By PHILLIP RAWLS
MONTGOMERY, Ala. — A new national report shows that revenue from Indian gambling in Alabama is growing by record numbers, while revenue from non-Indian gambling keeps falling.
The 740 pages of statistics in Casino City's North American Gaming Almanac back up what the general public can see firsthand: crowded parking lots at the Poarch Creek Indian casinos and nearly empty ones at once-popular dog tracks that now offer only simulcast races.
The report shows that total gambling revenue in Alabama, including dog tracks and casinos, grew by 25 percent in 2011. That was the biggest increase of any state. It was fueled by Indian gambling operated by the Poarch Creek Tribe. Indian gambling revenue grew by 26.4 percent in 2011, with Alabama leading the nation for the fourth year in growth.
The almanac's editor-in-chief, Vin Narayanan, said because since Indian casinos don't fall under state law, the Poarch Creeks have benefited from Alabama's shutdown of non-Indian casinos, such as VictoryLand in Shorter.
VictoryLand, a combination dog track and electronic gambling casino in Shorter, once had the largest operation in the state with 6,000 machines. The state's crackdown forced its casino to close in 2010. It reopened in December 2012 and got shut down again in February 2013.
Casino City does not publish dollar figures for some Indian gambling operations because of confidentiality agreements, but its latest Indian Gaming Industry Report notes that four states where tribes rely primarily on electronic bingo machines -- Alabama, Alaska, Nebraska and Texas -- had $531.8 million in revenue in 2011. Alabama accounted for 4,200 of the 6,631 electronic games and none of the 12 table games in those four states.
Non-Indian gambling was a different story. Non-Indian operations, primarily dog tracks, had wagering revenue of $17 million in 2011. That was a decline of 2.4 percent from the prior year and a continuation of a downward trend that has been going on since 2000, when they had $25 million in revenue, the report said.
"Indian casinos have no impact on that," Narayanan said. He said dog tracks are a dying business because their audience is graying and doesn't have the discretionary income it once did, and the tracks have not attracted younger adults.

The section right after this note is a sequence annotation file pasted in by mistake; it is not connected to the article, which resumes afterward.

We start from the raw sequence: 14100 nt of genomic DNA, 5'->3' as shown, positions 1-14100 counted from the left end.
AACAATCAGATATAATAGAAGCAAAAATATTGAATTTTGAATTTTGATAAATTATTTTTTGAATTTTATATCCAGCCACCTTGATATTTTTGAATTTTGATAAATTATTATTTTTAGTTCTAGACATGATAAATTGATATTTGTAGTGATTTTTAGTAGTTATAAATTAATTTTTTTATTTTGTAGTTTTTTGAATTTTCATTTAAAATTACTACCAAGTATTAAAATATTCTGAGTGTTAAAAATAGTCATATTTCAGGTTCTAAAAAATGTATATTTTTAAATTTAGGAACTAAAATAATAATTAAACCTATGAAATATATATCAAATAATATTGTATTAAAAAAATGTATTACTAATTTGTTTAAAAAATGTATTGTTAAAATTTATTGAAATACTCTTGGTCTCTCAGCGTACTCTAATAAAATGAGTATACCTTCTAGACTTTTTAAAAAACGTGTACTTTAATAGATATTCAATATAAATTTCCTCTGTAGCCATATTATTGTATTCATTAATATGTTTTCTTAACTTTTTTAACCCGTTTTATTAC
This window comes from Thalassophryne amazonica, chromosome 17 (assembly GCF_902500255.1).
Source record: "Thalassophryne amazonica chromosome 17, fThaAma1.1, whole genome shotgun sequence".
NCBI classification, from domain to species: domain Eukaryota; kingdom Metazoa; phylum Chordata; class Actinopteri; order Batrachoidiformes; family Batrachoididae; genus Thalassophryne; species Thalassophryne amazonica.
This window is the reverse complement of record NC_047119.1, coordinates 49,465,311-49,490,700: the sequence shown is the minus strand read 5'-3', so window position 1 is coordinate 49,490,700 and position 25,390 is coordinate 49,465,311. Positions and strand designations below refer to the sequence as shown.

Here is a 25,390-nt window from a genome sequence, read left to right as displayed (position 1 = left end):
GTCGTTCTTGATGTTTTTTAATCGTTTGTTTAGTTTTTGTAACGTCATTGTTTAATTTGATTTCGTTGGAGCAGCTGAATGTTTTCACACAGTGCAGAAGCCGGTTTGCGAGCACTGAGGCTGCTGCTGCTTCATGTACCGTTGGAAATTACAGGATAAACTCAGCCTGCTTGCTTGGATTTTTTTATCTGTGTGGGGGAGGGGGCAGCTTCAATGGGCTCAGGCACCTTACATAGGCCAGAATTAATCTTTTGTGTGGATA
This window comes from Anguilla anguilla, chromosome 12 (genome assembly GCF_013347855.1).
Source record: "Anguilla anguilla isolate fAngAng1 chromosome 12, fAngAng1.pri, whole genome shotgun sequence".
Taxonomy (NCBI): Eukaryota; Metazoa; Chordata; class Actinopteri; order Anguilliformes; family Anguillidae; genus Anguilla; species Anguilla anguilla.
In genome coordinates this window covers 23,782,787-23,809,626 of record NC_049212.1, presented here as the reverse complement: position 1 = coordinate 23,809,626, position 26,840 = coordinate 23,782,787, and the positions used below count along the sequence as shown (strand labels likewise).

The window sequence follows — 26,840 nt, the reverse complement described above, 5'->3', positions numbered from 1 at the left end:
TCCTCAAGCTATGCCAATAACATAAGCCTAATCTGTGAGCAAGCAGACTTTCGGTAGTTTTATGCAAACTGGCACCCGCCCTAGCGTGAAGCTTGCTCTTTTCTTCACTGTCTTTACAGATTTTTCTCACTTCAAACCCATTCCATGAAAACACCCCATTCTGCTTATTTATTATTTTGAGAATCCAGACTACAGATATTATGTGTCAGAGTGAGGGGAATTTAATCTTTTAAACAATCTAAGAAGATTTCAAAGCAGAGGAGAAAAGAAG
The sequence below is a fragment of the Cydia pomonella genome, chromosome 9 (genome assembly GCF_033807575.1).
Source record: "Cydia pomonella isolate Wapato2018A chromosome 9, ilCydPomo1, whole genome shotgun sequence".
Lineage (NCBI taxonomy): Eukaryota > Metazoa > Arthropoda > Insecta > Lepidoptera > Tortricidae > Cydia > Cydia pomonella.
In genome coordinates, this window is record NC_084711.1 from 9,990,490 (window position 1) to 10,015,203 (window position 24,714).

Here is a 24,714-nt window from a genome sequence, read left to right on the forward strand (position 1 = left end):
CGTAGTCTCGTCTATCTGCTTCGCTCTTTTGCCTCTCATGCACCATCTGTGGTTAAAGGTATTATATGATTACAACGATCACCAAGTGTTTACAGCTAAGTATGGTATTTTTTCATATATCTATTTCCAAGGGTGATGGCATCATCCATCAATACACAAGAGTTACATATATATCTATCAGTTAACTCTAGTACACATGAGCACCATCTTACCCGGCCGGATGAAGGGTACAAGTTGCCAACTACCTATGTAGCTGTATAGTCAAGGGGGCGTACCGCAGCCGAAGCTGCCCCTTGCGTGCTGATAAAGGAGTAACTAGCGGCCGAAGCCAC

"People aren't interested in dog racing anymore," he said.
Two dog tracks, Greenetrack in Eutaw and VictoryLand in Shorter, no longer have enough customers to support live races and now offer simulcast dog and horse races from other tracks. The Birmingham Race Course and Mobile Greyhound Park still offer live races. Alabama's Poarch Creeks bought the majority interest in the Mobile track in 2009.
The rapid growth of Indian gambling will be on display next month at the Poarch Creeks' new Wind Creek Wetumpka hotel and casino. The $250 million project, with a 20-story hotel and 2,520 electronic games, will be larger than the tribe's Wind Creek Atmore, which has 17 stories and 1,800 games.
Property manager Cody Williamson said the casino will open Dec. 17 and the hotel in late January or early February.
Despite the Indians' success in Alabama, the state is not a top-tier player in the gambling market when casinos, lotteries, card rooms, and horse and dog racing are combined. The almanac said Alabama ranked 34th among the states in total gambling revenue in 2011 and trailed all of its neighbors. Florida was fifth, Mississippi 13th, Georgia 24th and Tennessee 33rd.